Monday, September 1, 2008

23 August 2008

Machu Picchu ~

We began hiking to the ruins of Machu Picchu from Aguas Calientes at 4:30 am. The goal was to be in position at the site before sun rise. The climb up was well-traveled (today alone had a constant stream of people on the hike) and considering easier than the prior day walk. We arrived to the ruins at about 6 AM, just as the park was about to open. The site is immensely popular, so the officials have to limit the number of people who can do some of the activities. For example, climbing Huayna Picchu, the most accessible mountain peak from the ruins, is limited to 400 people a day. We had started walking at 4:30 to get to the park early, only to be met by bus loads of people who took a ten minute charter bus ride up the mountain. When the park opened, people rushed in (like on Black Friday) trying to find the best spots and to rush to the sign-up location to see Huayna Picchu. Ironically, it was far too cloudy to see the sunrise, and those who rushed to get the first tickets to climb Huayna Picchu at 7 AM encountered too much fog to see anything. I was the 333 person signed up to climb the mountain, meaning that I could start climbing it between 10 and 11 am. Due to all the fog, you couldn’t see any of the other neighboring peaks, including Putu Cosi.

From about 7 to 9, I took a tour of the ruins. The ruins themselves were not very amazing relative to other pre-Columbian ruins I have visited. However, this site is so amazing because of its location on a mountain top and because it escaped the pillage of the Spanish empire. At this time in the morning, when the fog was too thick to see anything, the ruins were fascinating but definitely not worthy of being one of the 7 wonders of the world. Machu Picchu is a huge archeological site. What’s most surprising is that you are allowed to trample over the whole site with few restrictions. Over the past few years, this gem has been greatly over trampled and is beginning to be threatened. Apparently, the site is gradually sliding off the mountaintop, among other things. At its current level of use, the site won’t be around much longer. However, due to all of the money that the attraction brings to the area, it is hard to regulate its use. Even though I contributed to the problem, I’m happy to have seen the site sooner than later.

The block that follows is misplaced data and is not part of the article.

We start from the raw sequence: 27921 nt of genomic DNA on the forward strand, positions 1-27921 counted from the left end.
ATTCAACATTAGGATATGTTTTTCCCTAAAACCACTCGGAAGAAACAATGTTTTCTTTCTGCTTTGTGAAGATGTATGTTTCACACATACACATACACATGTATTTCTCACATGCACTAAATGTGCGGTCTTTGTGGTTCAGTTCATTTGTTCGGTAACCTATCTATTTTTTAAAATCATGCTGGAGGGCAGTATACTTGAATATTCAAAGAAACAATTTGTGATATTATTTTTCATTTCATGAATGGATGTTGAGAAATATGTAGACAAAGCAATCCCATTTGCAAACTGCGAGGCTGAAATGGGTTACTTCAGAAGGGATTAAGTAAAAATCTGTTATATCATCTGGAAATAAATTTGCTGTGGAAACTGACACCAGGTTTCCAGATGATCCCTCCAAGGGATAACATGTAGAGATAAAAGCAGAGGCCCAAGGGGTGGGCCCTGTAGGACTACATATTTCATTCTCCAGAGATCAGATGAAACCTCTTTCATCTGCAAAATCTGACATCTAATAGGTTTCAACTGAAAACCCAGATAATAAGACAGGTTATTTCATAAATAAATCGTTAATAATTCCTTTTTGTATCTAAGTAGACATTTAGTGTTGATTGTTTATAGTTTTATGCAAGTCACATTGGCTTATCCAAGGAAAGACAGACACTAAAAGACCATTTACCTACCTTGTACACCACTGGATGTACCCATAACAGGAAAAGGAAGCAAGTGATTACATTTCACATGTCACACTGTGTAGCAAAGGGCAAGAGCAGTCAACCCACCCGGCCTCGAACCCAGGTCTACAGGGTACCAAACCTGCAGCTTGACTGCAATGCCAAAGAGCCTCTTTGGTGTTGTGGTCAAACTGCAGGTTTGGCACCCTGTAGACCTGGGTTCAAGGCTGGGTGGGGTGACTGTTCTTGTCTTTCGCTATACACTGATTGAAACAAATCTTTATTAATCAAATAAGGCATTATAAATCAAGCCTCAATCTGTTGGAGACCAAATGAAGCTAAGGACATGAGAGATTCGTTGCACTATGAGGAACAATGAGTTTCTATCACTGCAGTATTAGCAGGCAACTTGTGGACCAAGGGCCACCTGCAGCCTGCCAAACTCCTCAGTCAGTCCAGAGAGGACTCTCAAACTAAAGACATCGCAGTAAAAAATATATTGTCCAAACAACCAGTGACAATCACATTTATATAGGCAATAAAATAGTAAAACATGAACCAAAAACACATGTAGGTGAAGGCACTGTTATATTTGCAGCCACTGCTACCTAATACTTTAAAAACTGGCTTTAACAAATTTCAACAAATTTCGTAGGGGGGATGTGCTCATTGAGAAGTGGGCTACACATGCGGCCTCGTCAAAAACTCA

By 10:30 the crowds had multiplied so I made my way to the trail to climb Huayna Picchu. This too was a relatively steep trail, but was by far the easiest that I have trekked yet on the trip. Even though the trail was crowded with people, I made the hour long climb in about 20 minutes. By the time I reached the top, the clouds had lifted, and I had reached my 3rd Andean summit in less than 12 months. This was the easiest climb and took only about 2 hours if you count the morning hike I made from Aguas Calientes to Machu Picchu (this trail began at Machu Picchu). This summit offered a different angle of Machu Picchu than from Putu Cosi yesterday. Additionally, from here, I could see the railroad that I walked along the day before. Yesterday, this was just one of the many mountains that flanked the trail; today it has some connection. I enjoyed the beauty of Machu Picchu from above, far more than I enjoyed the beauty from amongst the crowds at the actual site. Despite this, the summit was still over crowded for my likes.

I began descending but the crowds were so large, I abruptly opted to take an alternative route to the far sitde of the mountain to another set of Incan ruins. The walk to these ruins took about an hour of steep declines, and I surprisingly didn’t encounter another soul on the route. Apparently it was cool to see HP but just isn’t worth the effort to hike to the other ruins, the Gran Caverna. I’ll admit, while cool, the Gran Caverna was pretty pathetic when compared to its neighbor Machu Picchu. Nevertheless, it was awesome to be alone, away from the crowds.